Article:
From Coral Nafie, former About.com Guide
The tips here will really help you if you feel stumped by this important choice. After all, the paint color will set the tone for the room.
It's great to collect paint chips when planning a room, but hold off making final choices until you've developed an overall room scheme. Paint is available in literally an infinite array of colors and is the most versatile element of your room decor, the easiest to change, and the least expensive. Get ideas but make the final decision after rugs, wallpaper, and fabrics are finalized.
Coordinate Decorating Samples
When you go shopping, you'll need to refer to your fabric, carpet, tile, wallpaper, and trim samples constantly. Be sure to take everything with you wherever you go. No tellng where you might see something wonderful.
Really Study the Colors
You'll find clues about the underlying tones of different shades of a color on a full sample strip of coordinated colors. Even if you're not even considering using a darker tone, look at all the colors carefully. Decide if the family of colors is the direction you're headed with your color selection.
Tried and True Formula for Colors
If you're working with a print fabric, you'll probably be happier if you select the coordinating wall paint color from the background of the print. Use the deeper or brighter tones for accents throughout the room or adjacent spaces. Learn more tips here about how to choose a color scheme.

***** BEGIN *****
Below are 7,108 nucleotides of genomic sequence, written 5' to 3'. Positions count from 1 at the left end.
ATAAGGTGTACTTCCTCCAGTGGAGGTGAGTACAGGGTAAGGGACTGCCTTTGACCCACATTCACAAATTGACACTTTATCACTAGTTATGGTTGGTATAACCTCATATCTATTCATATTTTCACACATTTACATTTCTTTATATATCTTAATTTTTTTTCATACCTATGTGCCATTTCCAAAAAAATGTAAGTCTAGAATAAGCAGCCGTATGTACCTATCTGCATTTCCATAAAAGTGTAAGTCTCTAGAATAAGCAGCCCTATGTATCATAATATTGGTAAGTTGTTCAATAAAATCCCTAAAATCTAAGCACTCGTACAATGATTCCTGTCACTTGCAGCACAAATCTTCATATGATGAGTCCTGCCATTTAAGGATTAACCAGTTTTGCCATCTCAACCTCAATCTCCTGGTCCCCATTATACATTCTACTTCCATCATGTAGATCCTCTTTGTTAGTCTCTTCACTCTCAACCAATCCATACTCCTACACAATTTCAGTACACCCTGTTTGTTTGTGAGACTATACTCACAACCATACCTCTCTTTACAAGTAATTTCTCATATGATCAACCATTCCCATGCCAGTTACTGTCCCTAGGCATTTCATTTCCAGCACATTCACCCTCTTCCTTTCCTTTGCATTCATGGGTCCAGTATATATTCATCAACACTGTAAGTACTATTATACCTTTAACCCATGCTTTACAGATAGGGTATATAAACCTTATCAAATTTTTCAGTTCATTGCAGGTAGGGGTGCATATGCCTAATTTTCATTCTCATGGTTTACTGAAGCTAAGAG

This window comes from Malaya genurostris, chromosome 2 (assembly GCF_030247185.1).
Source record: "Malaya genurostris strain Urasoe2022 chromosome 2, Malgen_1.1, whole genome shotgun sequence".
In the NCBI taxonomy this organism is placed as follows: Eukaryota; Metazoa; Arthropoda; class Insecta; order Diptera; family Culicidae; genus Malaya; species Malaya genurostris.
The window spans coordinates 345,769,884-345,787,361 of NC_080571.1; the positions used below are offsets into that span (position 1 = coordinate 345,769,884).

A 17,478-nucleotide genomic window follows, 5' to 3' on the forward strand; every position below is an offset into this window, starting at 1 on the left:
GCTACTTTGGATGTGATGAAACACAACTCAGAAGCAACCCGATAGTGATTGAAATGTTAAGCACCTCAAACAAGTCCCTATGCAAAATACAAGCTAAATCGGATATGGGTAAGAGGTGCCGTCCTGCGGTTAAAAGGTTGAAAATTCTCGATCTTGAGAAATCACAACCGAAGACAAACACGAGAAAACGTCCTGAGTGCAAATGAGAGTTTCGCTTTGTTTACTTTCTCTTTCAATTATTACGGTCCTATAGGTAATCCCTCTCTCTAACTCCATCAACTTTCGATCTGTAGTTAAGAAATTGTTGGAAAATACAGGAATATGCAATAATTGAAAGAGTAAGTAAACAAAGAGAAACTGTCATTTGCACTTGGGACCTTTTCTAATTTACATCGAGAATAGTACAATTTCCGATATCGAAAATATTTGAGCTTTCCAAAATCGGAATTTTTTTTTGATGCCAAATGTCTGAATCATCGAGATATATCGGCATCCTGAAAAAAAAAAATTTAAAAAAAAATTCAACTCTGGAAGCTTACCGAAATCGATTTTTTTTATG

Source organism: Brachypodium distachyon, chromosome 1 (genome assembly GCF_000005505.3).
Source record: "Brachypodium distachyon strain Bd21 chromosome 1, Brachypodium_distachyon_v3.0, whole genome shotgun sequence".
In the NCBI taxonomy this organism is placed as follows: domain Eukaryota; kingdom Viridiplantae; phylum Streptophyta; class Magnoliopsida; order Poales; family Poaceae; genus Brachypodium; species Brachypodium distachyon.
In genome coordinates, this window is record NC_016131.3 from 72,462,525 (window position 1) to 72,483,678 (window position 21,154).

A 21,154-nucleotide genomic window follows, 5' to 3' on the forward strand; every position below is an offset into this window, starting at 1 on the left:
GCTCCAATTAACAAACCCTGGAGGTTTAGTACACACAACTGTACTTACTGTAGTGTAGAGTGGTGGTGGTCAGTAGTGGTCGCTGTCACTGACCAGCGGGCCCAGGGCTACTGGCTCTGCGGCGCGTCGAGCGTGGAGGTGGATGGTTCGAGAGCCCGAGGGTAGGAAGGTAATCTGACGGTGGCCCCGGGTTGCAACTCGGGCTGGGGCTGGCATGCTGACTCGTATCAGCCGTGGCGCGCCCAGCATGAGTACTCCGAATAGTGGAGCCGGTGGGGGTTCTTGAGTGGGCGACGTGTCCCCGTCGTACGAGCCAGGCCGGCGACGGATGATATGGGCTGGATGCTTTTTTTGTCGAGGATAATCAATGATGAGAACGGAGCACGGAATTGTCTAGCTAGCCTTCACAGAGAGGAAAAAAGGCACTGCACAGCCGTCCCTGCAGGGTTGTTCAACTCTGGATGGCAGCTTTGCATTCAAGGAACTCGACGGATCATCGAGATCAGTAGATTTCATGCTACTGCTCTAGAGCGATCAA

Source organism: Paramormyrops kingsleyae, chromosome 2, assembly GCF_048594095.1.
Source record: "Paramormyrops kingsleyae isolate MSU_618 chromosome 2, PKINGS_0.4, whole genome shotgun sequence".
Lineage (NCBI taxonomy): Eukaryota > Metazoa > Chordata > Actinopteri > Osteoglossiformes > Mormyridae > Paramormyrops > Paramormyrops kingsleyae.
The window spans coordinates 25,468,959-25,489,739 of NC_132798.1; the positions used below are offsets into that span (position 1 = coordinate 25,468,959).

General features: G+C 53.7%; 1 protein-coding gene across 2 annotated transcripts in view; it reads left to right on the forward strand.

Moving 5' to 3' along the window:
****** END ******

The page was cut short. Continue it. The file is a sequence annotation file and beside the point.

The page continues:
Trim it Out
More often than not, you'll select a shade of white or off-white for the moldings, doors, and windows. If you're feeling brave, consider the palest shade of color to coordinate with the walls. For a really striking look, try lighter walls and dark tones or bright color for trim.
Consider which paint finish might be best for your project. Matte or flat finishes hide wall imperfections, but glossier finishes will reflect more light.
If you're searching for the perfect paint, the tips here will be helpful.
Warm or Cool?
Colors are often referred to as "warm" and "cool." Orange, red, and pink are considered "warm" colors, while blues, greens, and violet are thought to be "cool." Knowing the theory behind color can help you select the right tone for the feel you're trying to achieve.
White is Not Always White
Trying to find the perfect white can be a challenge! Beiges and off-whites have subtle color, so compare paint chips to your fabrics and flooring to determine if a warmer pinkish or yellow-toned white -- or a cooler, bluer white -- is best for your room.
Keep Notes as You Shop
It's a good idea to make a note on the back of the paint color cards, telling yourself the name of the store where you picked it up, and the paint brand whenever this information isn't printed there already. Since most home centers and hardware stores carry more than one brand of paint, you may discover the perfect color, and then find you can't remember where you got the sample! Then you'll have to start over. Ugh!
Shed a Little Light
The best way to get a true view of a paint color is to look at it in many lights. Take the paint chip outside to see it in natural light. Look at in under an incandescent and fluorescent light. Best yet, take the paint chip, fabrics, and accessories to the room in which they'll live. Check out the colors there.
Measuring Works Magic
Take your room measurements with you to the paint store or home center. The professional at the store will help you determine the correct quantity of paint to buy for your job. Or you might use your numbers to consult one of the handy online paint estimators to get an idea of how much paint you'll need for your project. Remember primer and trim paints.